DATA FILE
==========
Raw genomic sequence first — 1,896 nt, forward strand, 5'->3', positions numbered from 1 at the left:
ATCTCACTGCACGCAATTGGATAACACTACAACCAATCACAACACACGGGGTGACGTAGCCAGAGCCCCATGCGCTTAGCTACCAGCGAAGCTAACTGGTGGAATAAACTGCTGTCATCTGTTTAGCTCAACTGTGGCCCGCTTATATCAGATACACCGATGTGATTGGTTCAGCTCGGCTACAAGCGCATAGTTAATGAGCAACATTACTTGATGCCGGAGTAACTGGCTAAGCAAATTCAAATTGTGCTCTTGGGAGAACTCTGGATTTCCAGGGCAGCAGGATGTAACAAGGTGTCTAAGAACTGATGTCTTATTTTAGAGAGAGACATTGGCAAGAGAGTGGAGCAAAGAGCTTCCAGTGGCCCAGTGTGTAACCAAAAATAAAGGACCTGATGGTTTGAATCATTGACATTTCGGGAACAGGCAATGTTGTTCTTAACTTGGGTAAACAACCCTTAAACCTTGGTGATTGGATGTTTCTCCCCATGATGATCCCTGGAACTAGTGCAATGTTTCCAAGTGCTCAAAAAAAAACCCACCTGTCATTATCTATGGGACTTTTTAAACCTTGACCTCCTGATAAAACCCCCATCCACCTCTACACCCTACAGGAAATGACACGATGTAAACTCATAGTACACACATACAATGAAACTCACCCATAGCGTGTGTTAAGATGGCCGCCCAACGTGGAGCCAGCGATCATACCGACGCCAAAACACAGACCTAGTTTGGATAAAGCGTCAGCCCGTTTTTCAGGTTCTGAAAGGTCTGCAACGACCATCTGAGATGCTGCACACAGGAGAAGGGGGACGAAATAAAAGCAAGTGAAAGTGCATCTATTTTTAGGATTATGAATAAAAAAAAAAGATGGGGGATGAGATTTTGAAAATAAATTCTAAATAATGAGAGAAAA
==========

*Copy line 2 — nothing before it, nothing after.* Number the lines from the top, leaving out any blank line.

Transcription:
ATCTCACTGCACGCAATTGGATAACACTACAACCAATCACAACACACGGGGTGACGTAGCCAGAGCCCCATGCGCTTAGCTACCAGCGAAGCTAACTGGTGGAATAAACTGCTGTCATCTGTTTAGCTCAACTGTGGCCCGCTTATATCAGATACACCGATGTGATTGGTTCAGCTCGGCTACAAGCGCATAGTTAATGAGCAACATTACTTGATGCCGGAGTAACTGGCTAAGCAAATTCAAATTGTGCTCTTGGGAGAACTCTGGATTTCCAGGGCAGCAGGATGTAACAAGGTGTCTAAGAACTGATGTCTTATTTTAGAGAGAGACATTGGCAAGAGAGTGGAGCAAAGAGCTTCCAGTGGCCCAGTGTGTAACCAAAAATAAAGGACCTGATGGTTTGAATCATTGACATTTCGGGAACAGGCAATGTTGTTCTTAACTTGGGTAAACAACCCTTAAACCTTGGTGATTGGATGTTTCTCCCCATGATGATCCCTGGAACTAGTGCAATGTTTCCAAGTGCTCAAAAAAAAACCCACCTGTCATTATCTATGGGACTTTTTAAACCTTGACCTCCTGATAAAACCCCCATCCACCTCTACACCCTACAGGAAATGACACGATGTAAACTCATAGTACACACATACAATGAAACTCACCCATAGCGTGTGTTAAGATGGCCGCCCAACGTGGAGCCAGCGATCATACCGACGCCAAAACACAGACCTAGTTTGGATAAAGCGTCAGCCCGTTTTTCAGGTTCTGAAAGGTCTGCAACGACCATCTGAGATGCTGCACACAGGAGAAGGGGGACGAAATAAAAGCAAGTGAAAGTGCATCTATTTTTAGGATTATGAATAAAAAAAAAAGATGGGGGATGAGATTTTGAAAATAAATTCTAAATAATGAGAGAAAA